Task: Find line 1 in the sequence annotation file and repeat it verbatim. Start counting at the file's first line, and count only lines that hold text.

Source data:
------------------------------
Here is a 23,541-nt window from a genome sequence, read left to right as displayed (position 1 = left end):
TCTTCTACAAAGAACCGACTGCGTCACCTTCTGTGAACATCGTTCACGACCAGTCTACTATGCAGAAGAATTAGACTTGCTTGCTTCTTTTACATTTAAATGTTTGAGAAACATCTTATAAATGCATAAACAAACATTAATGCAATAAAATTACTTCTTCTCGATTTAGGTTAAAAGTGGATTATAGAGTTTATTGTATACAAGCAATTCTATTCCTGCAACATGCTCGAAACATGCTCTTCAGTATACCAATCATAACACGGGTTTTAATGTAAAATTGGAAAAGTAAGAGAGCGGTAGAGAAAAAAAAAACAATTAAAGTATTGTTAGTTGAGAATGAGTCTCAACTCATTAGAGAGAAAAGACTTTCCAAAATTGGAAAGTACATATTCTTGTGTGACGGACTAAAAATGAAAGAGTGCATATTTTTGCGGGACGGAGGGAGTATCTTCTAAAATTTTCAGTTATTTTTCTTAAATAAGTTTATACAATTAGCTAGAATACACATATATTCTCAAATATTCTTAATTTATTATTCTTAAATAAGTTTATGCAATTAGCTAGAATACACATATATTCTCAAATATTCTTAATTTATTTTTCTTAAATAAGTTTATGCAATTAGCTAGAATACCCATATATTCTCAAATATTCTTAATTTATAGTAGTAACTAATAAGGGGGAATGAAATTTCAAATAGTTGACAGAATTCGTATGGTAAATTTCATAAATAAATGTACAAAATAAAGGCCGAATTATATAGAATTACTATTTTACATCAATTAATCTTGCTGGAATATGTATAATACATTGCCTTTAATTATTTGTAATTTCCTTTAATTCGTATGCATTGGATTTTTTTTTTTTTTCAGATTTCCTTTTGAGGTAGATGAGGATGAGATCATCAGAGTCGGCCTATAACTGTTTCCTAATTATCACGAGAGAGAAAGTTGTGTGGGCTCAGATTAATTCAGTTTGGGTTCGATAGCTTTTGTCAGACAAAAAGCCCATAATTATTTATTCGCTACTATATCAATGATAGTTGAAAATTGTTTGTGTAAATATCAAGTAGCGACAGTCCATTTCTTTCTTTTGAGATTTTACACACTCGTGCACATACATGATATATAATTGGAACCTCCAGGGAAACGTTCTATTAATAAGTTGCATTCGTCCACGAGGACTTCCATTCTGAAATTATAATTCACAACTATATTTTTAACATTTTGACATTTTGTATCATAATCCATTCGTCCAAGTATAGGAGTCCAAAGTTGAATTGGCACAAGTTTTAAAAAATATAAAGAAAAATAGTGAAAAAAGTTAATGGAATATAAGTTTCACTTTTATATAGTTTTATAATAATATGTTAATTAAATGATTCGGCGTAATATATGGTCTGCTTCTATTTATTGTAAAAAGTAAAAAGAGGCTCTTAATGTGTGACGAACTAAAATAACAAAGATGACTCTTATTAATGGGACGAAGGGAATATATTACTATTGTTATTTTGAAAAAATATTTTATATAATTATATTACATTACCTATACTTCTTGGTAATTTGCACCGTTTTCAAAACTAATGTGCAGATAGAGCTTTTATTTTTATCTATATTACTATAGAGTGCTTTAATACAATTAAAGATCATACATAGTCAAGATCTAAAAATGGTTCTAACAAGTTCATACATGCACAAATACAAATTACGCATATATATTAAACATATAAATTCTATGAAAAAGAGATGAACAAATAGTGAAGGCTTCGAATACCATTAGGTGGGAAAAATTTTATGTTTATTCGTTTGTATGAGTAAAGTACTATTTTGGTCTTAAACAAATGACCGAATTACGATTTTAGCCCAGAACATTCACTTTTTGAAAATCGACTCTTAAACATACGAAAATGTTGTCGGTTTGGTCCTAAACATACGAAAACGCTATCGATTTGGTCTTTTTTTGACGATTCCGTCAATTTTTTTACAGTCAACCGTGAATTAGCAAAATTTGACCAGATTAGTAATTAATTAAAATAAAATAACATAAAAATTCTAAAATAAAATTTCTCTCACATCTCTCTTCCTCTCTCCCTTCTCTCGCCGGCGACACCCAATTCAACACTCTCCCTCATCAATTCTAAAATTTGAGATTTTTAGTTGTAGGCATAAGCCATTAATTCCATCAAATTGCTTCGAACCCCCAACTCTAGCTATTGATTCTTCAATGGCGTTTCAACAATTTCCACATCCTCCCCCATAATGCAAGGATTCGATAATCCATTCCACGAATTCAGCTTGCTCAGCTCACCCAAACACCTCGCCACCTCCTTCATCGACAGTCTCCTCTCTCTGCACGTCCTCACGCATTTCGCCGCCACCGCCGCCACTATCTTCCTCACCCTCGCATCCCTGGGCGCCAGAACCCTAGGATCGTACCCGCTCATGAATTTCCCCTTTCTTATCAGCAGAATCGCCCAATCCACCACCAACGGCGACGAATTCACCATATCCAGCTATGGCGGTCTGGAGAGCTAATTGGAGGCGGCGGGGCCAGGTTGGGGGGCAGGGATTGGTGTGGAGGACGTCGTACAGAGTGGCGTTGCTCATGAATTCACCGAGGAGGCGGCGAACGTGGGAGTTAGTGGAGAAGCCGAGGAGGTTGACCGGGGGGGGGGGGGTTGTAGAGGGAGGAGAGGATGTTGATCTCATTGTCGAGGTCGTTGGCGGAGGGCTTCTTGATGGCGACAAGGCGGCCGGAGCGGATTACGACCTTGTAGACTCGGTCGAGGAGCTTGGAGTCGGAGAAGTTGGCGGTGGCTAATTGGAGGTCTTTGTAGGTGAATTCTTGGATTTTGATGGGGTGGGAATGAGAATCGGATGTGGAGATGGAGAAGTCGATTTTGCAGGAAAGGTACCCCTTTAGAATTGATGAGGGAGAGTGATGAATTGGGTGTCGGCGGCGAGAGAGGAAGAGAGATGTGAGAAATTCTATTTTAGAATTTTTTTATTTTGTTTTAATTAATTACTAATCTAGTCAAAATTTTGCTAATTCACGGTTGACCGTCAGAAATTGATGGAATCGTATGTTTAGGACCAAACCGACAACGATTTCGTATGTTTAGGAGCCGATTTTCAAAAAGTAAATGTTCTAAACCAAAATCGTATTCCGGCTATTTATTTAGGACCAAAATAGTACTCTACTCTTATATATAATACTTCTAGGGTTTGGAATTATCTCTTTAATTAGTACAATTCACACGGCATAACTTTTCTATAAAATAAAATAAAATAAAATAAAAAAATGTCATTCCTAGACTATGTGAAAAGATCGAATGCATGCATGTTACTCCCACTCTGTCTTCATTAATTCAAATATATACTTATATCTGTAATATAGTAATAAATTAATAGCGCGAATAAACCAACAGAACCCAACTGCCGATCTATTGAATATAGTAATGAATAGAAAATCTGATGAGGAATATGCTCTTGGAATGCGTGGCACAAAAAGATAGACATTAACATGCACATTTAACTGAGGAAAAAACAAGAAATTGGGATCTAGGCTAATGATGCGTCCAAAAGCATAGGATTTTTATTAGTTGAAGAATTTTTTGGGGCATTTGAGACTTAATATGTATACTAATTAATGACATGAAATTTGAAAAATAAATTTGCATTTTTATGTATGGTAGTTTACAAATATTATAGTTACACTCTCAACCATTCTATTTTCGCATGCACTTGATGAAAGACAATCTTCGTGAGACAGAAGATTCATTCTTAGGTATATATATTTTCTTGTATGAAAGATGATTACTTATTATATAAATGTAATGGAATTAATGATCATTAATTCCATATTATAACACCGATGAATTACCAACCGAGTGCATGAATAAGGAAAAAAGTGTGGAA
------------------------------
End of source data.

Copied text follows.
Here is a 23,541-nt window from a genome sequence, read left to right as displayed (position 1 = left end):